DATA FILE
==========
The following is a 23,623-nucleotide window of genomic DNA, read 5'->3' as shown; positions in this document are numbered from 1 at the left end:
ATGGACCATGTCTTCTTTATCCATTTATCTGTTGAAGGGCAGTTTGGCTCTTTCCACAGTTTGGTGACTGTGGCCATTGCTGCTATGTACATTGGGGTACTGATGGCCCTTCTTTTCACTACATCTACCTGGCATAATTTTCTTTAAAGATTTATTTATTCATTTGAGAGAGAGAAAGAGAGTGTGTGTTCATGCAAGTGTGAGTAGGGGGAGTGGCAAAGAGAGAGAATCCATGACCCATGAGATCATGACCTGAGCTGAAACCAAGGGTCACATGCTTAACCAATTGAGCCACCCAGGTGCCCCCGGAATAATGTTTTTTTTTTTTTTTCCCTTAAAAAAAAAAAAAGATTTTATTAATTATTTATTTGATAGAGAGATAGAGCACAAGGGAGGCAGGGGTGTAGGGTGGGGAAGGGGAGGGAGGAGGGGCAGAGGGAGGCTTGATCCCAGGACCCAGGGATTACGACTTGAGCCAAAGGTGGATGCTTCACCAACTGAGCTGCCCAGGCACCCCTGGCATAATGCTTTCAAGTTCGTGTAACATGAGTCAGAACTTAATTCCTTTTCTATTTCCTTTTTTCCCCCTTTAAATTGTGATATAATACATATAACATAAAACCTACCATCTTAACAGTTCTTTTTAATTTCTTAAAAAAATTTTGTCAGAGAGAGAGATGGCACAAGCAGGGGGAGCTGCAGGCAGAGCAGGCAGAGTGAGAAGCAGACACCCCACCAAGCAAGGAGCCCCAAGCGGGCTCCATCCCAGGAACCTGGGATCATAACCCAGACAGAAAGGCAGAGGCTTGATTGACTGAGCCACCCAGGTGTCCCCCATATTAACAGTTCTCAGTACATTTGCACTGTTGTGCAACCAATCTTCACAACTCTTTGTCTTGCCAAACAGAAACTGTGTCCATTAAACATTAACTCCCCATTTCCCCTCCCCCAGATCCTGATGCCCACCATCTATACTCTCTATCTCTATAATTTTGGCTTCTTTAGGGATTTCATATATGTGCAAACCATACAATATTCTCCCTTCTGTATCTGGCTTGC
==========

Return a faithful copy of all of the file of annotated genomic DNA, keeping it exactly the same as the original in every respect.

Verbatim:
The following is a 23,623-nucleotide window of genomic DNA, read 5'->3' as shown; positions in this document are numbered from 1 at the left end:
ATGGACCATGTCTTCTTTATCCATTTATCTGTTGAAGGGCAGTTTGGCTCTTTCCACAGTTTGGTGACTGTGGCCATTGCTGCTATGTACATTGGGGTACTGATGGCCCTTCTTTTCACTACATCTACCTGGCATAATTTTCTTTAAAGATTTATTTATTCATTTGAGAGAGAGAAAGAGAGTGTGTGTTCATGCAAGTGTGAGTAGGGGGAGTGGCAAAGAGAGAGAATCCATGACCCATGAGATCATGACCTGAGCTGAAACCAAGGGTCACATGCTTAACCAATTGAGCCACCCAGGTGCCCCCGGAATAATGTTTTTTTTTTTTTTTCCCTTAAAAAAAAAAAAAGATTTTATTAATTATTTATTTGATAGAGAGATAGAGCACAAGGGAGGCAGGGGTGTAGGGTGGGGAAGGGGAGGGAGGAGGGGCAGAGGGAGGCTTGATCCCAGGACCCAGGGATTACGACTTGAGCCAAAGGTGGATGCTTCACCAACTGAGCTGCCCAGGCACCCCTGGCATAATGCTTTCAAGTTCGTGTAACATGAGTCAGAACTTAATTCCTTTTCTATTTCCTTTTTTCCCCCTTTAAATTGTGATATAATACATATAACATAAAACCTACCATCTTAACAGTTCTTTTTAATTTCTTAAAAAAATTTTGTCAGAGAGAGAGATGGCACAAGCAGGGGGAGCTGCAGGCAGAGCAGGCAGAGTGAGAAGCAGACACCCCACCAAGCAAGGAGCCCCAAGCGGGCTCCATCCCAGGAACCTGGGATCATAACCCAGACAGAAAGGCAGAGGCTTGATTGACTGAGCCACCCAGGTGTCCCCCATATTAACAGTTCTCAGTACATTTGCACTGTTGTGCAACCAATCTTCACAACTCTTTGTCTTGCCAAACAGAAACTGTGTCCATTAAACATTAACTCCCCATTTCCCCTCCCCCAGATCCTGATGCCCACCATCTATACTCTCTATCTCTATAATTTTGGCTTCTTTAGGGATTTCATATATGTGCAAACCATACAATATTCTCCCTTCTGTATCTGGCTTGC